In his book on introgressive hybridization, Edgar Anderson (1949) already stated that “raw material brought in by introgression must greatly exceed the new genes produced directly by mutation.” Indeed, apart from standing genetic variation and de novo mutations, introgression is a third source of adaptive variation (Hedrick 2013). The amount of standing genetic variation is a function of past effective population size, while the rate of mutation is a function of present population size. Introgression can be an almost instantaneous source of new adaptive variation or it can fuel the pool of standing genetic variation to be utilized later on. Regardless of the timeframe, adaptive introgression results in the transfer of beneficial alleles and associated phenotypes (Arnold and Kunte 2017). This has been observed in several plant genera (Suarez-Gonzalez et al. 2018), such as Helianthus (Whitney et al. 2006, 2010, 2015), Iris (Martin et al. 2006) and Senecio (Kim et al. 2008). In animals, examples of adaptive introgression include the transfer of mimicry patterns in butterflies (Dasmahapatra et al. 2012; Pardo-Diaz et al. 2012; Enciso-Romero et al. 2017), rodenticide resistance in mice (Song et al. 2011), coat colour in wolves (Anderson et al. 2009) and snowshoe hares (Jones et al. 2018). Finally, adaptive introgression has probably also affected the evolution of humans through gene flow from Neanderthals (Racimo et al. 2015) and Denisovans (Huerta-Sánchez et al. 2014).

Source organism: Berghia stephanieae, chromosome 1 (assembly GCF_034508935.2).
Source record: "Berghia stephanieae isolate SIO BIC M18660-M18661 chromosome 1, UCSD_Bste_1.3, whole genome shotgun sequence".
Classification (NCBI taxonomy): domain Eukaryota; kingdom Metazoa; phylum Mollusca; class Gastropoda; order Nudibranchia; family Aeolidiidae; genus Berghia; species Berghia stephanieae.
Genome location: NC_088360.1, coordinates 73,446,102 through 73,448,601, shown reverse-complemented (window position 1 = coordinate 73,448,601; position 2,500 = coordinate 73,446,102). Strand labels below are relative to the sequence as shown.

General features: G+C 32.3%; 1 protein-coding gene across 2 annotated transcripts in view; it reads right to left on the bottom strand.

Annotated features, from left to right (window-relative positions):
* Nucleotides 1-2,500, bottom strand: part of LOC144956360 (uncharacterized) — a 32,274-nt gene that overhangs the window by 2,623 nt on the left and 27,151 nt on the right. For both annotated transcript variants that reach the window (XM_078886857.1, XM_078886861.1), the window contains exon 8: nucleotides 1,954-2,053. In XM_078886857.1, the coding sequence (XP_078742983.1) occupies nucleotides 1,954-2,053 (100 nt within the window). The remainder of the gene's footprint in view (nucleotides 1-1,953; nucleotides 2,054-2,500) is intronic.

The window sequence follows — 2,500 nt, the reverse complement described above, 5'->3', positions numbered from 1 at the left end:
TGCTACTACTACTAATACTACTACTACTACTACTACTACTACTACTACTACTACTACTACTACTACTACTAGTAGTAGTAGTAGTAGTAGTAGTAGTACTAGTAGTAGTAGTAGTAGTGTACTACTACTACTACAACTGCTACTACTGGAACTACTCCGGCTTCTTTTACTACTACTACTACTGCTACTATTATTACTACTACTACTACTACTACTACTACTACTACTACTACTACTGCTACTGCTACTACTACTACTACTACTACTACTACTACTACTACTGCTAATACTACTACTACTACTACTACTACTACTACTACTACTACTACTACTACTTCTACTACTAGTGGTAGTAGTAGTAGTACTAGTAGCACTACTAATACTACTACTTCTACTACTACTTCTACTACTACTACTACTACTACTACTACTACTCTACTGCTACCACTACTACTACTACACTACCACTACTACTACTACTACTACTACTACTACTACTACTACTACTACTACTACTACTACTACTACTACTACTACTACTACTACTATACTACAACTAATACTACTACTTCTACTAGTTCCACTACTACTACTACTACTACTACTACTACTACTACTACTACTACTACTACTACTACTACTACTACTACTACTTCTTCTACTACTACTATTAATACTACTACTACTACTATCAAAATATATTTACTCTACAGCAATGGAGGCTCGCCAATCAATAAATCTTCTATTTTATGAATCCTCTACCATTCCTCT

In birds, adaptive introgression has been documented as well. In Darwin’s finches, introgressive hybridization probably contributed to the evolution of beak morphology (Lamichhaney et al. 2015). And introgression between Saltmarsh (Ammodramus caudacutus) and Nelson’s Sparrow (A. nelsoni) might have facilitated adaptation to tidal marshes (Walsh et al. 2018). Other candidates for adaptive introgression can be revealed by mito-nuclear discordance, i.e. mitochondrial and nuclear loci that show distinct evolutionary histories (Toews and Brelsford 2012). These patterns are often the outcome of selection on introgressed mitochondrial variants (Bonnet et al. 2017). For example, in the Yellow-rumped Warbler (Setophaga coronata) complex, the Audubon’s Warbler (subspecies auduboni) is probably a hybrid species between Myrtle Warbler (subspecies coronata) and Black-fronted Warbler (subspecies nigrifrons) (Brelsford et al. 2011). As a result of its hybrid origin, the Audobon’s Warbler possesses mtDNA from its two parental species; northern populations have mostly Myrtle-type mtDNA while a small fraction of the southern populations has Black-fronted-type ones. Experiments suggest that the Myrtle-type mitochondria are metabolically more efficient compared to Black-fronted-type ones. Interestingly, Audubon’s Warblers are migratory while Black-fronted Warblers are sedentary. Possibly, the more efficient Myrtle-type mitochondria are beneficial for migratory species and were thus under positive selection in the Audubon’s Warblers (Toews et al. 2014). Adaptive introgression of mtDNA has been suggested in several other avian taxa, but only a few studies assessed selection on the introgressed mtDNA (Irwin et al. 2009a; Dong et al. 2014; Pons et al. 2014; Battey and Klicka 2017; Morales et al. 2017; Shipham et al. 2017).